Until fashion grad school, the only tulip flower inspired clothing item that I knew about was the ‘Tulip skirt’. Let me brief you guys a little more on this first before heading on to the ‘Tulip Pant’.
The tulip skirt is basically characterized as a skirt cinched at the waist, with extra fabric around the hips and a tapered hemline; almost as if resembling an inverted tulip.
In the mid-twentieth century, legendary French designer Christian Dior created dresses with small waists and full hips, and his 1953 collection was dubbed “Tulip”. The tulip skirt reemerged again around 2006, this time in styles ranging from casually soft to more structured versions reminiscent of their vintage predecessors. They most commonly fall to the knee, but hems can reach lower towards the calves and ankles, or can be raised up to mini-skirt length.
Although at first glance it might seem that the tulip skirt’s extra fabric would not work on curvier figures, in fact the exaggerated shape is very flattering on women with fuller hips, including pear and hourglass body types. They can also flatter slimmer figures by adding soft curves. (source: http://www.ebay.com)
(Dior, 1950 – tulip skirt)
So that was a little history on how actually the ‘Tulip’ silhouette emerged. In recent times, it was Giorgio Armani, who sent down tulip pant variations in his Fall RTW 2015/16 show. Everyone knows the inundating love Armani has for pants, which are clearly the power players in almost all his collections. So this new clever pant silhouette did not come as a surprise.
(Giorgio Armani RTW Fall 2015/2016)
These pants resembled tulip petals from the top and had a skinnier fit towards the ankle. It was this very show that led to the re-introduction of the tulip silhouette into the fashion mainstream and this time not in skirts but in pants. Uncountable variations of the tulip pant started emerging, ranging from short and culottes sort to tapered and slim fit.
In India, this silhouette more commonly known as the ‘Dhoti shalwar/pant’ has been around since times unknown and is considered a classic rather than a fad. Although the dhoti shalwar has a lot more billowing volume, the pant variation is lesser fabric and more tapered.
(Dhoti shalwar suit by Ridhi Arora) (Dhoti pant/tulip pant by Amrita KM)
And so as fate had it, the tulip pants traveled far and wide and reached our beloved Pakistan. The very first versions were seen last year on the runway but were only limited to formal and bridal wear. Elan, Nida Azwer, Shehla Chatoor and many others dipped their hands into this new (read as: re-incarnated) fashion phenomena.
(Nida Azwer 2015)
(Elan PLBW 2015)
From couture the tulip pants made their transition into luxury pret and now they have suddenly spread like a jungle fire and are available readily off the racks and every other place you can imagine. From as far as I can date, Misha Lakhni was the first designer in Pakistan to influence mainstream fashion with her version of the tulip pant. She presented it in a more relaxed manner, pairing it with loose caftan silhouette tunics and organza wraps. It was all no doubt gorgeous back then.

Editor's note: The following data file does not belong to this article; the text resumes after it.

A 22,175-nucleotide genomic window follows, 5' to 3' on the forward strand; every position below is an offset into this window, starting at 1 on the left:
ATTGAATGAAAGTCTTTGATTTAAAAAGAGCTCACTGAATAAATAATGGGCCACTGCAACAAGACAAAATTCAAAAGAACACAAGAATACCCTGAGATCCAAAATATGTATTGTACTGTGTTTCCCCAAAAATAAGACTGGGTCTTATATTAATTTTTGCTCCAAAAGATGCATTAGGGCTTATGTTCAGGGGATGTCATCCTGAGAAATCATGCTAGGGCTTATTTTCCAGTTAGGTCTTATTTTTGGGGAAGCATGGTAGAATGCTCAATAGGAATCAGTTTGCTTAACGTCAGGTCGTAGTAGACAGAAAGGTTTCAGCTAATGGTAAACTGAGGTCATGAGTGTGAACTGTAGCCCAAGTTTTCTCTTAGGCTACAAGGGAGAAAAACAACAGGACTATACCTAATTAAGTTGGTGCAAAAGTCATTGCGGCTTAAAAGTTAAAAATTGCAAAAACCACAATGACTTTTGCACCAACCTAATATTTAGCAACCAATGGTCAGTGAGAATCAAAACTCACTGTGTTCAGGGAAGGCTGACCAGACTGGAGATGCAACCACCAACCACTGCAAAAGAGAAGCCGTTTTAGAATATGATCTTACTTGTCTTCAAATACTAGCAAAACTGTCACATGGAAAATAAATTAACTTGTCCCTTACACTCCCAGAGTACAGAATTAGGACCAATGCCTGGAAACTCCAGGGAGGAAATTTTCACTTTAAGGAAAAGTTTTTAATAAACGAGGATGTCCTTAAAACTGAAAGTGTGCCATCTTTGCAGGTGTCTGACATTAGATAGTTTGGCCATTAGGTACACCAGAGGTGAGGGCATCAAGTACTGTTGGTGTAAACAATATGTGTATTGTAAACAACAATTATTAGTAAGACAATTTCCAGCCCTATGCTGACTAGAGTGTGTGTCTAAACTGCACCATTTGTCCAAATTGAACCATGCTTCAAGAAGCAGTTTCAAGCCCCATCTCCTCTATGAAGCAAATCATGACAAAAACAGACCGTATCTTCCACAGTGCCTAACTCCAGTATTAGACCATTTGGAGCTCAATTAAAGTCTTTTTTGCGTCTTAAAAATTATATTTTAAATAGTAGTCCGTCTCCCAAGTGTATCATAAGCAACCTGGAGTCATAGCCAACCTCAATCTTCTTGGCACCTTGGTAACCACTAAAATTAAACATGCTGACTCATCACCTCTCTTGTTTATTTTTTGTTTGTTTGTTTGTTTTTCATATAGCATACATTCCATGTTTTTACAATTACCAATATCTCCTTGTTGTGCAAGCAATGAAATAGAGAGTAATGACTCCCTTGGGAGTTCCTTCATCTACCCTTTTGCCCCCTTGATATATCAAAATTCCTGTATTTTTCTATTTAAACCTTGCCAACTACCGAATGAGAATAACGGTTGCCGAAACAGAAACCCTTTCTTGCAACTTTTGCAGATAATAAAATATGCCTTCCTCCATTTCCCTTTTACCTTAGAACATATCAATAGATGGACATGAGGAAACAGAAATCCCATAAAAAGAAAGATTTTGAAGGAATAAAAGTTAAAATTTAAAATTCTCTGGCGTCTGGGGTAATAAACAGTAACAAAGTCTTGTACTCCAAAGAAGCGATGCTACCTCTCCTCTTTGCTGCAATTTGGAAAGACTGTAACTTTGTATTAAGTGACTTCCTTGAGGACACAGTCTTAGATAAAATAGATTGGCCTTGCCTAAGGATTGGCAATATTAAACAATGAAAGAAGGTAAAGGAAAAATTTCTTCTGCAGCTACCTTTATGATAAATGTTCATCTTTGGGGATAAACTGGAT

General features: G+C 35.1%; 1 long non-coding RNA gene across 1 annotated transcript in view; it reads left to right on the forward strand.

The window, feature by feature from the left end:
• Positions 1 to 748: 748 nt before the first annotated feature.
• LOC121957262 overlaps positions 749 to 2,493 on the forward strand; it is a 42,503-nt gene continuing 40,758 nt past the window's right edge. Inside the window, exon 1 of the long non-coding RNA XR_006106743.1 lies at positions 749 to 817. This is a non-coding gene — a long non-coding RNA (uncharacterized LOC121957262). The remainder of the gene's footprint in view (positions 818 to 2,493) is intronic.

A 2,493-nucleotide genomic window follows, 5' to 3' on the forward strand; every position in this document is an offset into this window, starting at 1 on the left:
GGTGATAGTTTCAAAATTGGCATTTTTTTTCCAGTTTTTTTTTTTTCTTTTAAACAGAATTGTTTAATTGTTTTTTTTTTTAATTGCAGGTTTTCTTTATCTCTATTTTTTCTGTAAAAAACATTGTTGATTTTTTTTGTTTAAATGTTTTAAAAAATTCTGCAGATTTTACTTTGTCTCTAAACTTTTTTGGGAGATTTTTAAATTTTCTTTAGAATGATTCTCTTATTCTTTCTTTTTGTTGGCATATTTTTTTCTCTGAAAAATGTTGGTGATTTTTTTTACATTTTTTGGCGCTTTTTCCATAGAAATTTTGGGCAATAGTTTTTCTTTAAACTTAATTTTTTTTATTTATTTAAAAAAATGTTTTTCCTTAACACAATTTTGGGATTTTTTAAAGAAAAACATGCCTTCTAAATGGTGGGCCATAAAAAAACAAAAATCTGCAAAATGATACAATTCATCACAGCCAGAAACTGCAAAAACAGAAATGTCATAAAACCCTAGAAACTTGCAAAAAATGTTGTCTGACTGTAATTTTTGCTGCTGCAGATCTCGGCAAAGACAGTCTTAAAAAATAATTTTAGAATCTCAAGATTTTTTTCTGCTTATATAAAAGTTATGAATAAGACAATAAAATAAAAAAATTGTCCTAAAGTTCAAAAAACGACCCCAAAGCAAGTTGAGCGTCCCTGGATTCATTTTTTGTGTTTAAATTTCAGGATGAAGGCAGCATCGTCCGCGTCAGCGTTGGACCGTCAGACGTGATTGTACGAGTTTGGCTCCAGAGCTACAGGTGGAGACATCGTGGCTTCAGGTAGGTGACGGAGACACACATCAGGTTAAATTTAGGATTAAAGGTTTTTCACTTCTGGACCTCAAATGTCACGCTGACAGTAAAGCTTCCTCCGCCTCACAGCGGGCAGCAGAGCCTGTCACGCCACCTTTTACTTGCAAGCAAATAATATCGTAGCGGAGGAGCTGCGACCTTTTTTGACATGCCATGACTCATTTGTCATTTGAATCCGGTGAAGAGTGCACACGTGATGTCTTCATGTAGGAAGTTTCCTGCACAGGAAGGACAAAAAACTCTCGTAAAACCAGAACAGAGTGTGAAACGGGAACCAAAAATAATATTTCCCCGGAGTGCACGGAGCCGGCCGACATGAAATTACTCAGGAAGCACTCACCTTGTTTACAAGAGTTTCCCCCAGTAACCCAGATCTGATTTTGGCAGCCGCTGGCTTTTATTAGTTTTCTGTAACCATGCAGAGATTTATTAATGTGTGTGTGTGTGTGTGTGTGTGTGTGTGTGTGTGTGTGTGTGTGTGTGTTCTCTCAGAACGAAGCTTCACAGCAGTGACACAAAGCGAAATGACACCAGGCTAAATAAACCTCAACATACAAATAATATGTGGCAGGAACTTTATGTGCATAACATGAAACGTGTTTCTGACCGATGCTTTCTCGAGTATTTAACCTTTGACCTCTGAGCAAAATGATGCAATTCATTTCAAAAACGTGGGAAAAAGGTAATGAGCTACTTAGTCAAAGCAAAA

(Misha Lakhani casual chic, evening wear line)
And then came all the Gul Ahmeds, Nishat linen and Beech tree variations. Tulip pants were seen everywhere hence forth. Now they’re available in all sorts of fabrics from lawns, cottons, silks and chiffons.
I personally have a love/hate relationship with these tulip pants. Whilst I love the tapered effect towards the ankle but the freely flowing hip volume really bothers me much. And as much as I love it in silks and chiffons, it looks tad ugly in stiff cottons and lawns (unless stitched really really well and to perfection). The ugliest one in lawn was this, which I recently spotted in Shehla Chatoor’s lawn campaign:
Even a supermodel like Nargis Fakhri (with all her stylists helping her) is having a hard time to pull this look off. Oh GOD, and what was worse was when every socialite who bought this (tall or short, chubby or slim) got it stitched EXACTLY like this. (a thousand cries and a moment of silence too).
One of my favorites was the one by Menahel and Mehreen (two gorgeous designers from Karachi):
and these ones from Nikasha (India) were fierce!
Now the question is…how to wear tulip pants with a not-so-model physique or height?
FINESSE! The key to wearing tulip pants is finesse. Although I’d recommend to avoid it in lawns and cottons but if it’s an absolute must and you are a dire fashion victim then go ahead bring out that confidence and take on the dare but please keep it simple, fuss free and cowl free! Steer away from printed ones and keep them tapered towards the ankle and a little longer in length, you don’t want them slouching up your leg and end up looking like you are wearing an actual ‘dhoti’. Peplum tops work well with tulips but that depends on how short you can go on the length of the peplum.
Please please don’t pair tulips with your regular ‘kameezes’ it honestly does not look aesthetically pleasing at all, no matter how amazing your lawn print is!
Example being these sorts:
Instead try pairing your tapered tulips with boxy kurtas, tunics or poncho tops keeping the lengths as maximum short as you are comfortable with. The result will surely be a winner alongside being modern. Take a cue from these ladies:
So yeah, welcome to the fashion scene Tulip pants! May you remain a short-term fad and may we just continue to keep on enjoying tulips in our gardens and sceneries rather than in our closets!
Amen to that!
(Sources have been duly mentioned unless otherwise stated and all photos have been used only for informational purposes).